Monday, April 29, 2013

Book Review: Attack on Pearl Harbor: The True Story of the Day America Entered World War II

This is a Scholastic Book written Shelley Tanaka.  It presents a general overview of the attack on Pearl Harbor, but also presents four personalized stories.  The personalized stories make the story more real and personal.  Two of this stories are Japanese.  Commander Mitsuo Fuchida was a leader or a group of level bombers.  His group made a successful attack on Pearl.  Their planes were three passengers, and it was he who dropped the bombs, two scoring hits and two misses.  His plane was the last of his group to leave the area, as they stayed to collect and report on the success of the attack.  They were also the last of the group to make it back to the carrier.  He recommended another strike to his officers, but he was over ruled.
Ensign Kazuo Sakamaki was a pilot of a two-man submarine.  The submarine was taken piggy back on a larger submarine to close to Pearl Harbor.  They were hoping to get inside the harbor and let loss their two torpedoes.  However the submarine had mechanical problems with its guidance system.  The hit coral reefs on several occasion.  Their two torpedoes were destroyed in these collisions, and then finally the ship itself would no longer go.  They tried to blow it up, but were unsuccessful.  They finally wee adrift in the ocean.  His companion did not make it. The waves took him to shore where he had the dishonor of being the only survivor of the the five mini-submarines, and the first Japanese POW of the war.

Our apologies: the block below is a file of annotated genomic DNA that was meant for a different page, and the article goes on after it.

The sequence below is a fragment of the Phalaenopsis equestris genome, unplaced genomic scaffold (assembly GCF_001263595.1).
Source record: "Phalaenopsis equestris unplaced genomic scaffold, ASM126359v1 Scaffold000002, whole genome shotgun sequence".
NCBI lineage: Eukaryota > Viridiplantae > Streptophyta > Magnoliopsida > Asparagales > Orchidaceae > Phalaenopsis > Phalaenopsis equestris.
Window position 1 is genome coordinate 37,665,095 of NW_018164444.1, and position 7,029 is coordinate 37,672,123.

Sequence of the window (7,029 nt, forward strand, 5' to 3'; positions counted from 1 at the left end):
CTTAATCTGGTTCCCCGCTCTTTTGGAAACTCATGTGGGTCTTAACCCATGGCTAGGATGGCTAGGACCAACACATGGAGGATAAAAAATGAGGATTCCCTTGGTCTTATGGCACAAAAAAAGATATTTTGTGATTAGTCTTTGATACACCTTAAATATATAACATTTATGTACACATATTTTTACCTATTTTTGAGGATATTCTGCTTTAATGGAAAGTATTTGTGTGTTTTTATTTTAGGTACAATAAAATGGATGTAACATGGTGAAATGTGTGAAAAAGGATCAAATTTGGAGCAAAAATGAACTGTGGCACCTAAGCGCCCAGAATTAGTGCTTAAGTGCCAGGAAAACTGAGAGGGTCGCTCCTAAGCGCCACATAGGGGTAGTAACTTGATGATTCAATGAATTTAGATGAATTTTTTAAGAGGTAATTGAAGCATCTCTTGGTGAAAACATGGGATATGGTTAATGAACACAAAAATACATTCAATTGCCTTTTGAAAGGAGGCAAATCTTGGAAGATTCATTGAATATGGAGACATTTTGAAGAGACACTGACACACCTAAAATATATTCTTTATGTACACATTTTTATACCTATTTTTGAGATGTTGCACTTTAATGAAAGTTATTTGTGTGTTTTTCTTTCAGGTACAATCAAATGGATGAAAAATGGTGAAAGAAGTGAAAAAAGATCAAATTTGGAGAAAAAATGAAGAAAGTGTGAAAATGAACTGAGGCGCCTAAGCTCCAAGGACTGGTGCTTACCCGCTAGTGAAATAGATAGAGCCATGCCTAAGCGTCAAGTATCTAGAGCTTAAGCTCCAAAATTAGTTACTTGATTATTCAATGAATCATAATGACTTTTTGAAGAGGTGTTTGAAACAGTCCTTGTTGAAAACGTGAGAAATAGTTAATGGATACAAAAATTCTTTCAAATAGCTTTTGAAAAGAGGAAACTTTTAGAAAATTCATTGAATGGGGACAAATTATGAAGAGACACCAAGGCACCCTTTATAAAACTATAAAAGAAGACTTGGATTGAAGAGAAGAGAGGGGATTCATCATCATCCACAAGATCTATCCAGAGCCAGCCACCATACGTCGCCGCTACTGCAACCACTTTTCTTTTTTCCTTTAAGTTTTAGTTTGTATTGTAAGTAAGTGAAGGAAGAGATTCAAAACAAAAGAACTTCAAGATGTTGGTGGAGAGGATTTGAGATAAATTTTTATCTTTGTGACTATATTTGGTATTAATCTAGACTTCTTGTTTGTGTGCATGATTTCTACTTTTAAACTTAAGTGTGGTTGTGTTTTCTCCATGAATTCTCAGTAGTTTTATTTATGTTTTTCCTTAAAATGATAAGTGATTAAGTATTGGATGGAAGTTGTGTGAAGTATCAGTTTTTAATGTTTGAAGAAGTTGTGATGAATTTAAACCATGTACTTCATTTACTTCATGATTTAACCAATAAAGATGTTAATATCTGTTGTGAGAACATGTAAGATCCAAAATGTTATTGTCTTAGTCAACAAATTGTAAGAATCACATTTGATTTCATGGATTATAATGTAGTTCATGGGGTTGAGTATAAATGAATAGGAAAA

George DeLong was an American Sailor.  He was aboard the USS Oklahoma, a battleship.  He was below deck in his bunk when the ship was struck and sunk.  It tilted and flipped over in the water with the bow being above water.  The compartments had been sealed and they were trapped.  However the compartment where the where continued to fill with water.  The were in this compartment four 36 hours until men were able to weld a hold in the bow and rescue them.
Peter Nottage was Hawaiian and he was visiting friends close to Kaneohe Air Base.   He was outside and observed the Japanese attack of the airbase.  His family left Hawaii and moved to the main land where they would be more secure during the war.
Along with these personal stories, we also get a highlight of the day, Sunday December 7, 1941.  One thing I found very interesting was a copy of President Roosevelt's speech the next day with President Roosevelt's corrections on the paper.  It would have been nicer if it had included the entire speech as it only had the first page.  Although written for fifth or sixth grade level, this book gets its message across and I enjoyed it.